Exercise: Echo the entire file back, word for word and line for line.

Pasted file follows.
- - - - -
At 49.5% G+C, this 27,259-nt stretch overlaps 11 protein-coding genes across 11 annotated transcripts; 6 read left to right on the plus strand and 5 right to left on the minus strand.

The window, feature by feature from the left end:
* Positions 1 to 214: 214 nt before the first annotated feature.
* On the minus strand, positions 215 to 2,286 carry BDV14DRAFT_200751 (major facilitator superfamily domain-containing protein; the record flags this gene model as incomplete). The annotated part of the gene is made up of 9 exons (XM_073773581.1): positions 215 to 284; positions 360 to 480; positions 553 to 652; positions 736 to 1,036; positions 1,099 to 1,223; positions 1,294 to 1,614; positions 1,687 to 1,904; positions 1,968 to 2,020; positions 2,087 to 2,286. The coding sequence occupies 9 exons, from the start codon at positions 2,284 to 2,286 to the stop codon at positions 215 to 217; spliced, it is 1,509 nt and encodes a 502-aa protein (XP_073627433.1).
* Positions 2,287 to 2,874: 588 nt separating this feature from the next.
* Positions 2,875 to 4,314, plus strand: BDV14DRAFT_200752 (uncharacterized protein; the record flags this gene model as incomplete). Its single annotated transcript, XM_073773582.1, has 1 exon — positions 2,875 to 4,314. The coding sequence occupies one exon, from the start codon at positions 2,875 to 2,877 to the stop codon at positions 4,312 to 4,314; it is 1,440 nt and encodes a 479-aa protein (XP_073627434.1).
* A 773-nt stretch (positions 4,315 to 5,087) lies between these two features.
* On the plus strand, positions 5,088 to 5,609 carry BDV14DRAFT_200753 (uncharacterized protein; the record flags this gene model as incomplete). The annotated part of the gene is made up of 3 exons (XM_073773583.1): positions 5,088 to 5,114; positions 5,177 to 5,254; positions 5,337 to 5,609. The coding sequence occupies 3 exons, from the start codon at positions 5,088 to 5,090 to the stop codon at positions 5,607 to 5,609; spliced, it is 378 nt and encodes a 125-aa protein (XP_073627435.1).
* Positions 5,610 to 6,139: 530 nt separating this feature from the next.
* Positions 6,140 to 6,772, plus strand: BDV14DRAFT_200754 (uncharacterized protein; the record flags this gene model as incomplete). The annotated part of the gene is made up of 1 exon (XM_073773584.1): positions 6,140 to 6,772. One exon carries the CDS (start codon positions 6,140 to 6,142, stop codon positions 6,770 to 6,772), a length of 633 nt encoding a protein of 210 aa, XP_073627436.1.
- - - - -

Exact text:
At 49.5% G+C, this 27,259-nt stretch overlaps 11 protein-coding genes across 11 annotated transcripts; 6 read left to right on the plus strand and 5 right to left on the minus strand.

The window, feature by feature from the left end:
* Positions 1 to 214: 214 nt before the first annotated feature.
* On the minus strand, positions 215 to 2,286 carry BDV14DRAFT_200751 (major facilitator superfamily domain-containing protein; the record flags this gene model as incomplete). The annotated part of the gene is made up of 9 exons (XM_073773581.1): positions 215 to 284; positions 360 to 480; positions 553 to 652; positions 736 to 1,036; positions 1,099 to 1,223; positions 1,294 to 1,614; positions 1,687 to 1,904; positions 1,968 to 2,020; positions 2,087 to 2,286. The coding sequence occupies 9 exons, from the start codon at positions 2,284 to 2,286 to the stop codon at positions 215 to 217; spliced, it is 1,509 nt and encodes a 502-aa protein (XP_073627433.1).
* Positions 2,287 to 2,874: 588 nt separating this feature from the next.
* Positions 2,875 to 4,314, plus strand: BDV14DRAFT_200752 (uncharacterized protein; the record flags this gene model as incomplete). Its single annotated transcript, XM_073773582.1, has 1 exon — positions 2,875 to 4,314. The coding sequence occupies one exon, from the start codon at positions 2,875 to 2,877 to the stop codon at positions 4,312 to 4,314; it is 1,440 nt and encodes a 479-aa protein (XP_073627434.1).
* A 773-nt stretch (positions 4,315 to 5,087) lies between these two features.
* On the plus strand, positions 5,088 to 5,609 carry BDV14DRAFT_200753 (uncharacterized protein; the record flags this gene model as incomplete). The annotated part of the gene is made up of 3 exons (XM_073773583.1): positions 5,088 to 5,114; positions 5,177 to 5,254; positions 5,337 to 5,609. The coding sequence occupies 3 exons, from the start codon at positions 5,088 to 5,090 to the stop codon at positions 5,607 to 5,609; spliced, it is 378 nt and encodes a 125-aa protein (XP_073627435.1).
* Positions 5,610 to 6,139: 530 nt separating this feature from the next.
* Positions 6,140 to 6,772, plus strand: BDV14DRAFT_200754 (uncharacterized protein; the record flags this gene model as incomplete). The annotated part of the gene is made up of 1 exon (XM_073773584.1): positions 6,140 to 6,772. One exon carries the CDS (start codon positions 6,140 to 6,142, stop codon positions 6,770 to 6,772), a length of 633 nt encoding a protein of 210 aa, XP_073627436.1.